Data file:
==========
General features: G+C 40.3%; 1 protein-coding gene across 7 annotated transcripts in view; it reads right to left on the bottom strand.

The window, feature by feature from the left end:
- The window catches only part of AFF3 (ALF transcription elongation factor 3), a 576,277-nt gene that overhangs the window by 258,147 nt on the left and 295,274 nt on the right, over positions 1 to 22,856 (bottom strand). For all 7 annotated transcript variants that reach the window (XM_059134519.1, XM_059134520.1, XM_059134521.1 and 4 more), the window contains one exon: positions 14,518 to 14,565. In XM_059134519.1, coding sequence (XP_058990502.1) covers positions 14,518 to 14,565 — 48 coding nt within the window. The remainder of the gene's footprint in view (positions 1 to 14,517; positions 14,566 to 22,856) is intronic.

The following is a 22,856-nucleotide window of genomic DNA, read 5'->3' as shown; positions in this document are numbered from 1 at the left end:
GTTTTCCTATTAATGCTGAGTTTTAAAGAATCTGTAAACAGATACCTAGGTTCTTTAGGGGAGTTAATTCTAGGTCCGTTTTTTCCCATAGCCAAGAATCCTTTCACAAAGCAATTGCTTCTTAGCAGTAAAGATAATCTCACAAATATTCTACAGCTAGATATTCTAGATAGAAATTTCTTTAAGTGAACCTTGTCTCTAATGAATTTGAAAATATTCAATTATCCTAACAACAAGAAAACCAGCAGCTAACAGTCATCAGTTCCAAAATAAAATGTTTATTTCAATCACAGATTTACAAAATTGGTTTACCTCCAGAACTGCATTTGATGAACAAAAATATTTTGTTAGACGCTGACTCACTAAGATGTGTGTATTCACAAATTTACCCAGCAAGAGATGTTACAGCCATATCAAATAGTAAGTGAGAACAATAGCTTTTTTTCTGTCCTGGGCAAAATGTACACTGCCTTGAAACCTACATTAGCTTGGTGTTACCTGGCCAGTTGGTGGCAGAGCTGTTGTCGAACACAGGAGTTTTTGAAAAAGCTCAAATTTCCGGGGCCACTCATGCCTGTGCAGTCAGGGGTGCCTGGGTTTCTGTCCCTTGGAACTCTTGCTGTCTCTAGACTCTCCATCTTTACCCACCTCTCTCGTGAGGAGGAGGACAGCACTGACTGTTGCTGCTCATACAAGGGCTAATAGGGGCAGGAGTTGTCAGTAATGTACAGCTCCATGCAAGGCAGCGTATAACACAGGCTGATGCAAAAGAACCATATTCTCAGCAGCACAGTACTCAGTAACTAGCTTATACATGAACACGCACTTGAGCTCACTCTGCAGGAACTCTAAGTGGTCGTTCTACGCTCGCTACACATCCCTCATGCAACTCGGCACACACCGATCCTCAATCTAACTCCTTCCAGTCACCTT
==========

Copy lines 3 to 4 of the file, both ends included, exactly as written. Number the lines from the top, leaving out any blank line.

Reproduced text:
- The window catches only part of AFF3 (ALF transcription elongation factor 3), a 576,277-nt gene that overhangs the window by 258,147 nt on the left and 295,274 nt on the right, over positions 1 to 22,856 (bottom strand). For all 7 annotated transcript variants that reach the window (XM_059134519.1, XM_059134520.1, XM_059134521.1 and 4 more), the window contains one exon: positions 14,518 to 14,565. In XM_059134519.1, coding sequence (XP_058990502.1) covers positions 14,518 to 14,565 — 48 coding nt within the window. The remainder of the gene's footprint in view (positions 1 to 14,517; positions 14,566 to 22,856) is intronic.

The following is a 22,856-nucleotide window of genomic DNA, read 5'->3' as shown; positions in this document are numbered from 1 at the left end: